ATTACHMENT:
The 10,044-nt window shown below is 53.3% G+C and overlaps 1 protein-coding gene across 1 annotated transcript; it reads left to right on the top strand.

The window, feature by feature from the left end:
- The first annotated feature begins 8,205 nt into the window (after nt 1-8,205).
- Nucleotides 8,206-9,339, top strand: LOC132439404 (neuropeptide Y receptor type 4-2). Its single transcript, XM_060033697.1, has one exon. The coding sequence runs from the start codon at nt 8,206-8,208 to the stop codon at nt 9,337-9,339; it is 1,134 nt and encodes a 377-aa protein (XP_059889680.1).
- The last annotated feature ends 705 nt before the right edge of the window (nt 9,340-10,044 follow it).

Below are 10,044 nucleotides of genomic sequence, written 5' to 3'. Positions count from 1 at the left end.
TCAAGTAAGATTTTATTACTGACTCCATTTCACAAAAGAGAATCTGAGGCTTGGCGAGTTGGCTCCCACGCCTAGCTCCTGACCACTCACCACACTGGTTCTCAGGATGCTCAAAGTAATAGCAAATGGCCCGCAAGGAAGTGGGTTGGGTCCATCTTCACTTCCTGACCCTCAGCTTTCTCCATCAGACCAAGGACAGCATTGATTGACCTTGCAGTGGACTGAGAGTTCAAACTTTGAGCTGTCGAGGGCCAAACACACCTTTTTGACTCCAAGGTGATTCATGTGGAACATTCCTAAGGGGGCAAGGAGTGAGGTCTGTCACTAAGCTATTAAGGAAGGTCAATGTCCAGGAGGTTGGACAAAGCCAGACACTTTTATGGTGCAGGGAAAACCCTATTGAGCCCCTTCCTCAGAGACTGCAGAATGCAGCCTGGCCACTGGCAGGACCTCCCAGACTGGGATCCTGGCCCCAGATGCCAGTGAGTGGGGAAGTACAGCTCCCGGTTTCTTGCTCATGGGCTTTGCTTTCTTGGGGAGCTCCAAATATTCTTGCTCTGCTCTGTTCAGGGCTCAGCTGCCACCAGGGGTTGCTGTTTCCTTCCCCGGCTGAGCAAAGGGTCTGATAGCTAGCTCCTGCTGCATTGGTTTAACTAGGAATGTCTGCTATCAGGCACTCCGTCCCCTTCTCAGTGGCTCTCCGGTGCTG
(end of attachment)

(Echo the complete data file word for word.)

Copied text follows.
The 10,044-nt window shown below is 53.3% G+C and overlaps 1 protein-coding gene across 1 annotated transcript; it reads left to right on the top strand.

The window, feature by feature from the left end:
- The first annotated feature begins 8,205 nt into the window (after nt 1-8,205).
- Nucleotides 8,206-9,339, top strand: LOC132439404 (neuropeptide Y receptor type 4-2). Its single transcript, XM_060033697.1, has one exon. The coding sequence runs from the start codon at nt 8,206-8,208 to the stop codon at nt 9,337-9,339; it is 1,134 nt and encodes a 377-aa protein (XP_059889680.1).
- The last annotated feature ends 705 nt before the right edge of the window (nt 9,340-10,044 follow it).

Below are 10,044 nucleotides of genomic sequence, written 5' to 3'. Positions count from 1 at the left end.
TCAAGTAAGATTTTATTACTGACTCCATTTCACAAAAGAGAATCTGAGGCTTGGCGAGTTGGCTCCCACGCCTAGCTCCTGACCACTCACCACACTGGTTCTCAGGATGCTCAAAGTAATAGCAAATGGCCCGCAAGGAAGTGGGTTGGGTCCATCTTCACTTCCTGACCCTCAGCTTTCTCCATCAGACCAAGGACAGCATTGATTGACCTTGCAGTGGACTGAGAGTTCAAACTTTGAGCTGTCGAGGGCCAAACACACCTTTTTGACTCCAAGGTGATTCATGTGGAACATTCCTAAGGGGGCAAGGAGTGAGGTCTGTCACTAAGCTATTAAGGAAGGTCAATGTCCAGGAGGTTGGACAAAGCCAGACACTTTTATGGTGCAGGGAAAACCCTATTGAGCCCCTTCCTCAGAGACTGCAGAATGCAGCCTGGCCACTGGCAGGACCTCCCAGACTGGGATCCTGGCCCCAGATGCCAGTGAGTGGGGAAGTACAGCTCCCGGTTTCTTGCTCATGGGCTTTGCTTTCTTGGGGAGCTCCAAATATTCTTGCTCTGCTCTGTTCAGGGCTCAGCTGCCACCAGGGGTTGCTGTTTCCTTCCCCGGCTGAGCAAAGGGTCTGATAGCTAGCTCCTGCTGCATTGGTTTAACTAGGAATGTCTGCTATCAGGCACTCCGTCCCCTTCTCAGTGGCTCTCCGGTGCTG